Secondly, the minor variation process cannot be used to add the sale of alcohol to a licence, to extend the hours during which alcohol is sold and allow the sale of alcohol between 11 pm and 7am. This is very resonant with the findings of the first public consultation document on this exercise.

Thirdly, the applicant must post brief details of the proposed variation on the premises so that residents know about the application and can tell the council if they have concerns. The local authority must take residents’ views into account in reaching a decision but it is not required to hold a hearing. These safeguards should ensure that only genuinely minor variations are allowed through this simplified process. If, exceptionally, there are any subsequent problems at a premise, local residents can ask for an immediate review of the licence.

In summary, the order before you today will cut red tape, reduce bureaucracy and save licence holders significant sums of money. It will help a wide range of businesses and voluntary organisations in these difficult economic times. However, it will have appropriate safeguards on the impact of risk to residents and the public. I beg to move that this House approves the order.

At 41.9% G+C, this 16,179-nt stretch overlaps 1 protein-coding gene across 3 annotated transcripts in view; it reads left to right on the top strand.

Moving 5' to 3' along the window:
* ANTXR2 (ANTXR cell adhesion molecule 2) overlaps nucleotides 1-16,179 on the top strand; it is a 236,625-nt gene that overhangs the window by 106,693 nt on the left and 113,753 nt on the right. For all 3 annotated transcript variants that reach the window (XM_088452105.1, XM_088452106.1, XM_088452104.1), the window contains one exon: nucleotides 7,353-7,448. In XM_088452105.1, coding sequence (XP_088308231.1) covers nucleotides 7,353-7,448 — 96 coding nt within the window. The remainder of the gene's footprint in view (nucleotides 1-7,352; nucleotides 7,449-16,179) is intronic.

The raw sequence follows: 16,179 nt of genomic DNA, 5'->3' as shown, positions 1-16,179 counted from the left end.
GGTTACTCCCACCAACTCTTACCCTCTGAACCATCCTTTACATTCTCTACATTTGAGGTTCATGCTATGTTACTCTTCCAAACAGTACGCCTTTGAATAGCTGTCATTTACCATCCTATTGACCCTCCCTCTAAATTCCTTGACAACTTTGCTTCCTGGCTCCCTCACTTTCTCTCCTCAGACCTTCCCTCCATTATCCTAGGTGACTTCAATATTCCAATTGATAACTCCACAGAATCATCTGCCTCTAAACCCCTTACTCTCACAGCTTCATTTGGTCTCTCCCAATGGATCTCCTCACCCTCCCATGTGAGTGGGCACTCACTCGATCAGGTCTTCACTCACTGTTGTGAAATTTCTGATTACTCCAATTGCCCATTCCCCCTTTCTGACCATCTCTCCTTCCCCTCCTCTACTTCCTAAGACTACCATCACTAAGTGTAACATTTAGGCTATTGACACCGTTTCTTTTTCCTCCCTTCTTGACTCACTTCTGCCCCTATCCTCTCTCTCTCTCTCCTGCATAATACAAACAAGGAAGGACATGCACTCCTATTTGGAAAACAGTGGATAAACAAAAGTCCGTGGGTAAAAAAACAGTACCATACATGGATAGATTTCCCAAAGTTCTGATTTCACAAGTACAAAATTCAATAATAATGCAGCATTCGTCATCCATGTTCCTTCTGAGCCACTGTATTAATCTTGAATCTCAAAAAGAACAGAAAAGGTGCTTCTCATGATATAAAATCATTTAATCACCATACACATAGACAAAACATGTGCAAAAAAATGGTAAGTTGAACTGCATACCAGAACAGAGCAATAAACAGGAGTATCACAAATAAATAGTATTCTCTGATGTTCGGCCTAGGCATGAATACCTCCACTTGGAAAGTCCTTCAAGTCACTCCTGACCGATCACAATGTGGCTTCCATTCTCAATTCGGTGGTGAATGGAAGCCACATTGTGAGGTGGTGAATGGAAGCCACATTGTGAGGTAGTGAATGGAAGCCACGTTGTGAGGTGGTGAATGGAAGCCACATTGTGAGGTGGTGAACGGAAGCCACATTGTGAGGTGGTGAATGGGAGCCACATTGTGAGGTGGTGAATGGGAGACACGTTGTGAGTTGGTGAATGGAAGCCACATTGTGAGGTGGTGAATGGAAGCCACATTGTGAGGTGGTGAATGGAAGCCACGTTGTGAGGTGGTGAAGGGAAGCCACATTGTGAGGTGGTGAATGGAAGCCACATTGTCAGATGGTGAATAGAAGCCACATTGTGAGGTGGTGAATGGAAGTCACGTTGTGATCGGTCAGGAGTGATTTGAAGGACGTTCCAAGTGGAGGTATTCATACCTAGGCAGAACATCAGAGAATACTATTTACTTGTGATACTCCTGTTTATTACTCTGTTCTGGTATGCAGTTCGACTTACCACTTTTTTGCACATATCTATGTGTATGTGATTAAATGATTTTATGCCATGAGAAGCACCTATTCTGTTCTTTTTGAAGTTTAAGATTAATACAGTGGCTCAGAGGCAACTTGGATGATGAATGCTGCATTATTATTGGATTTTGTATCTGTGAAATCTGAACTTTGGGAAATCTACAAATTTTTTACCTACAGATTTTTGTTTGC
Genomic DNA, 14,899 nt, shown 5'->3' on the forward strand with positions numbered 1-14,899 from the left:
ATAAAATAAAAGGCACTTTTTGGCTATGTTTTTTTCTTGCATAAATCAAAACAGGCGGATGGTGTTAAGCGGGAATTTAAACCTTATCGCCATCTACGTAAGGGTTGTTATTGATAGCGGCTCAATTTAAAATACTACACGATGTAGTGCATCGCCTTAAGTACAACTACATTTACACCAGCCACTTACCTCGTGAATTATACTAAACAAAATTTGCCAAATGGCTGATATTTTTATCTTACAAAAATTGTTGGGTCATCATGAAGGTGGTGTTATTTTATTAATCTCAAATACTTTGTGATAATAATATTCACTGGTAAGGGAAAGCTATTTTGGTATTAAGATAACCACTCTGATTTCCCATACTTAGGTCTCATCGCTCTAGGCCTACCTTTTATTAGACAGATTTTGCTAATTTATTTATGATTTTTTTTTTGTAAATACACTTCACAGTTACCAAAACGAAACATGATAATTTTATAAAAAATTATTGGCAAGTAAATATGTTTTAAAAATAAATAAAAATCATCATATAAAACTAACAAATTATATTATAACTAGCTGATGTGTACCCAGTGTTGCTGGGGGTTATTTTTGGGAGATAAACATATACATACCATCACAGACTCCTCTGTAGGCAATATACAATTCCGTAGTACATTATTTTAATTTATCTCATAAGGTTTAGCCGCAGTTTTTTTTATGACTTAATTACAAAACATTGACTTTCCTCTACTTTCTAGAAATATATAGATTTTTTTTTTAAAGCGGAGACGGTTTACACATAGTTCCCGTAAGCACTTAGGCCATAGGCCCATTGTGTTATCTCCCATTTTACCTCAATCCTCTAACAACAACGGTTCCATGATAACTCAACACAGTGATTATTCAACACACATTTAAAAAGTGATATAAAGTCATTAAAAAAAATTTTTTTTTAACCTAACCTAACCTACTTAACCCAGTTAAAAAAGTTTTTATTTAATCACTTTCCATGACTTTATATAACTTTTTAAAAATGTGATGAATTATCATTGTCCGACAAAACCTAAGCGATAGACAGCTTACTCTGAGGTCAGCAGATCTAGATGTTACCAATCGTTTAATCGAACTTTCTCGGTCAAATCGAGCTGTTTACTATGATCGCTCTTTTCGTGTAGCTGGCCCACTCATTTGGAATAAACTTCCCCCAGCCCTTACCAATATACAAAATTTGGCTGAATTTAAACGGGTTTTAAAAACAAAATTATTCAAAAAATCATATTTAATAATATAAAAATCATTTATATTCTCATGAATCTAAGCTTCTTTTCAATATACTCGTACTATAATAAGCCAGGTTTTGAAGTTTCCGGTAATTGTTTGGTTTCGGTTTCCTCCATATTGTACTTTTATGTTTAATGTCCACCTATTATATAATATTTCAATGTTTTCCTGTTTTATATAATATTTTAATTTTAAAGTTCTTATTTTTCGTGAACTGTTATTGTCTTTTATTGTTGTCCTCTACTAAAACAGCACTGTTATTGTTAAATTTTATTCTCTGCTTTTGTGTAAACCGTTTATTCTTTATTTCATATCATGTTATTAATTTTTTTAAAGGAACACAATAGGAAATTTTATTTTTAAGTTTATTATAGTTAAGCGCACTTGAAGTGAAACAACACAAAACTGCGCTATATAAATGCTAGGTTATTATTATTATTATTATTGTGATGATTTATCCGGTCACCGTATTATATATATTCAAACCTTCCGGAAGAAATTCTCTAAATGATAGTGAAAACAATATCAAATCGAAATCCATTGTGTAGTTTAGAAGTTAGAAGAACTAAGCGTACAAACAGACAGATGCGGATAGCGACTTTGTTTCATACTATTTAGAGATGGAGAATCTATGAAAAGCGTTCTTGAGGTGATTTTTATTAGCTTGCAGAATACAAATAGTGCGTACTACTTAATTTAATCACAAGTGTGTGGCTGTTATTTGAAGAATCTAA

Amendment to the Motion

Moved by Lord Clement-Jones

Lord Clement-Jones: My Lords, I am sure that the Minister will be only too well aware of the interest taken on these benches in the future of live music. Consistently, my noble friend Lord Redesdale, who I am delighted to see here today, during the passage of the Licensing Act 2003, and subsequently myself, have argued that ensuring the ability of musicians to play music live in small venues, untrammelled by too much red tape at best and the full weight of the criminal law at worst, is vital.